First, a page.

Women in Japan allowed to take part in ‘naked festival’ for first time

Fully clothed women will take part in hadaka matsuri, in which thousands of men dress in next to nothing to drive away evil spirits

Women in Japan have been permitted to take part in an ancient ceremony, known as the naked festival, for the first time in the event’s history, albeit with modifications.

Every February, thousands of men dressed in next to nothing take part in the hadaka matsuri at a Shinto shrine in Inazawa, a town in central Japan, to drive away evil spirits over the coming year.

The festival has been regarded as off-limits to women since it was first held in the town about 1,250 years ago, but organisers will allow a group of about 40 women to take part on 22 February, according to Japanese media reports.

The women, who will be fully clothed, will make ritual offerings of bamboo grass but will not be part of the festival’s momiai climax, in which men dressed only in fundoshi – a type of traditional loincloth – tabi socks and hachimaki bandannas clash with each other as they attempt to transfer their bad luck to a “chosen man” by touching him before he is withdrawn to the safety of the shrine.


Ayaka Suzuki, who campaigned for the unofficial ban on women to be lifted, said she had wanted to take part in the festival since she was a child. “I could have participated had I been a boy,” she told reporters, according to the Yomiuri Shimbun newspaper.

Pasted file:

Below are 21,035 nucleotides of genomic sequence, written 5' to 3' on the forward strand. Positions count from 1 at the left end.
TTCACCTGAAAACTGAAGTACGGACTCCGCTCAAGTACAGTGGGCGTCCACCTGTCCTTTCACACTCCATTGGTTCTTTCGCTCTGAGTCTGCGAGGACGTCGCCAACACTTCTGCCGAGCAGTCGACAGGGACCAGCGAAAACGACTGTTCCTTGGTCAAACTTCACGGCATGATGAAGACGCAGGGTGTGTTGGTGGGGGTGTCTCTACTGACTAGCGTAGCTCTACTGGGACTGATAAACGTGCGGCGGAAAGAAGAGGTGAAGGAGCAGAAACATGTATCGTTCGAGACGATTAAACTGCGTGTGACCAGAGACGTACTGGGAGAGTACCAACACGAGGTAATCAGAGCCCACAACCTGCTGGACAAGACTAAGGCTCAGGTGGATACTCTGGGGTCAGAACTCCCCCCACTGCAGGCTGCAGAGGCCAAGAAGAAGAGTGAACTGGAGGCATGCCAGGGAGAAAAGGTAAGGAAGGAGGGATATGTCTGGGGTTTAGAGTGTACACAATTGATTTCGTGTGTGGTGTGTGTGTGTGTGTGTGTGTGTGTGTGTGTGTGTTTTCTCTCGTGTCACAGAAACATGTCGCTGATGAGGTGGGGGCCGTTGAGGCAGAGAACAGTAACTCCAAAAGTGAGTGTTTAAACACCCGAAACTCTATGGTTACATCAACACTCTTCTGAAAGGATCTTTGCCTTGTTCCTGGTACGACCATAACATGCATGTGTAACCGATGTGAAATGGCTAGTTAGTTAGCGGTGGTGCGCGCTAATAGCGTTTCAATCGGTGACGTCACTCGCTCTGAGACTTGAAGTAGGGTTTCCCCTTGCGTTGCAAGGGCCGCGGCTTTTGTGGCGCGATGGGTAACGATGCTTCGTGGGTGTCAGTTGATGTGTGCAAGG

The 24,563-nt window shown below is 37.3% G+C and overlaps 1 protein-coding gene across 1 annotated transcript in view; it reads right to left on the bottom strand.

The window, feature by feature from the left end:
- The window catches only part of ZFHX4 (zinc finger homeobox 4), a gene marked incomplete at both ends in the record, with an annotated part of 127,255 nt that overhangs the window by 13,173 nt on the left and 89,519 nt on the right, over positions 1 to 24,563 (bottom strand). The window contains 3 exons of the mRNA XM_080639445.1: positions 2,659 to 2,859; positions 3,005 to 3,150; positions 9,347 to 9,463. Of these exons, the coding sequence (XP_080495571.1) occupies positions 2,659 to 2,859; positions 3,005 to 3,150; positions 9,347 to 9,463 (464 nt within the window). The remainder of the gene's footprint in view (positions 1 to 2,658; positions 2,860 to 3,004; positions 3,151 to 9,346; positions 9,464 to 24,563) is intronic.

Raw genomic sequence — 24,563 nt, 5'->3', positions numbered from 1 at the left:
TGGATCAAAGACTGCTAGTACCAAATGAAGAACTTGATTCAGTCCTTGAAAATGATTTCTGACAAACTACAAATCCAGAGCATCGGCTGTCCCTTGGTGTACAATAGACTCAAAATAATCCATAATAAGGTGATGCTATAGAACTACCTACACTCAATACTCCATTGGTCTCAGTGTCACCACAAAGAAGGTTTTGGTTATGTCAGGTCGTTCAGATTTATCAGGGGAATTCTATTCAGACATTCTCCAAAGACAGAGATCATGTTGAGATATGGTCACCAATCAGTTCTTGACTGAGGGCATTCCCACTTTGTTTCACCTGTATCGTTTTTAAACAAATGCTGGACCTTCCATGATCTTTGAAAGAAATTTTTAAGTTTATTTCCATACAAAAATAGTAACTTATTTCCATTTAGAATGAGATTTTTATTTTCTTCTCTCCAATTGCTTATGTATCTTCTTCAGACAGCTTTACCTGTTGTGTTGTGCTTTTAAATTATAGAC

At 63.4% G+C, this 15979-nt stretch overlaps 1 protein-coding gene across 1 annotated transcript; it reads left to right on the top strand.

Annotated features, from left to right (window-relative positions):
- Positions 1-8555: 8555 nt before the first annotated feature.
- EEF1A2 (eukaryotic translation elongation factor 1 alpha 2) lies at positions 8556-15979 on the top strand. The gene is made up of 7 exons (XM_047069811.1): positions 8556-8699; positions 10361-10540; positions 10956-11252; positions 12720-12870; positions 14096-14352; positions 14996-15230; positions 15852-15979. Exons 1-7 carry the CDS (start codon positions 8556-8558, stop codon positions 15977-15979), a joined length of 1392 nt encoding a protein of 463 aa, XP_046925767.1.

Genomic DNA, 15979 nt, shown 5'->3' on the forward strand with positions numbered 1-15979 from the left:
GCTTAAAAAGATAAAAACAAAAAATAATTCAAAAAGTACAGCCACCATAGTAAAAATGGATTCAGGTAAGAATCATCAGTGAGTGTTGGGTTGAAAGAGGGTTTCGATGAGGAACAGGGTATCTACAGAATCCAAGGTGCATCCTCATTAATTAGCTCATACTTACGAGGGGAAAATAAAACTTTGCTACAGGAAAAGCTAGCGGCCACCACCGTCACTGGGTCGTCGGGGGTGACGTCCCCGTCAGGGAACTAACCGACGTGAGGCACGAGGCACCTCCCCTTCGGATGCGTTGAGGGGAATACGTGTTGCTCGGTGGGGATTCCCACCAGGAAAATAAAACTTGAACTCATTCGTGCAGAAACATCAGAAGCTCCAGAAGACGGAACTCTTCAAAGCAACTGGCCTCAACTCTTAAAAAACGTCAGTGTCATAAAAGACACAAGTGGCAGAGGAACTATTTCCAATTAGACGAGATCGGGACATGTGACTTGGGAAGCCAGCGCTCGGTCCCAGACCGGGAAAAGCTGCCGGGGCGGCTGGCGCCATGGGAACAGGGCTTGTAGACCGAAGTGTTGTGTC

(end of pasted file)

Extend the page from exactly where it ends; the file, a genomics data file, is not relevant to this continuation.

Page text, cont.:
Ms Suzuki added that she would use the opportunity to pray for her family’s safety and for people affected by the recent deadly earthquake on the Noto peninsula.

Organisers of Japan’s myriad festivals have come under pressure to open them up to all-comers amid concern that rural depopulation could put an end to events traditionally dominated by local men.

This month, women took part in the Katsube fire festival in Shiga prefecture for the first time in its 800-year history.

But organisers of the Somin-sai – which also features minimal clothing – in the northeast town of Oshu announced last month that the event would be held for the final time this year.

Daigo Fujinami, chief priest at the temple that hosts the 1,000-year old festival, told the Mainichi Shimbun that the decision had been prompted by the advanced ages of many local men and a lack of people to oversee the event.

Mr Fujinami dismissed suggestions that the festival be opened up to people living outside the town, saying it would not be in keeping with “core rituals” that had been handed down by generations of locals.

While some have welcomed the revamped naked festival as a modest step forward for gender equality, other areas of traditional life in Japan are still off-limits to women, including the dohyo ring used in the country’s sport of sumo.

While women compete in amateur sumo, they cannot fight professionally and are banned from even stepping on to the dohyo – a dirt-covered circle marked out with half-buried rice-straw bales – used in the six main tournaments held every year.

The rule has occasionally caused embarrassment to organisers of the centuries-old sport.

Sumo authorities battled allegations of sexism in 2018 after several women, including a nurse, rushed on to a sumo ring to administer first aid to a local mayor who had collapsed after suffering a stroke. Using the public address system, the referee repeatedly ordered them to leave the ring, but the women refused. – Guardian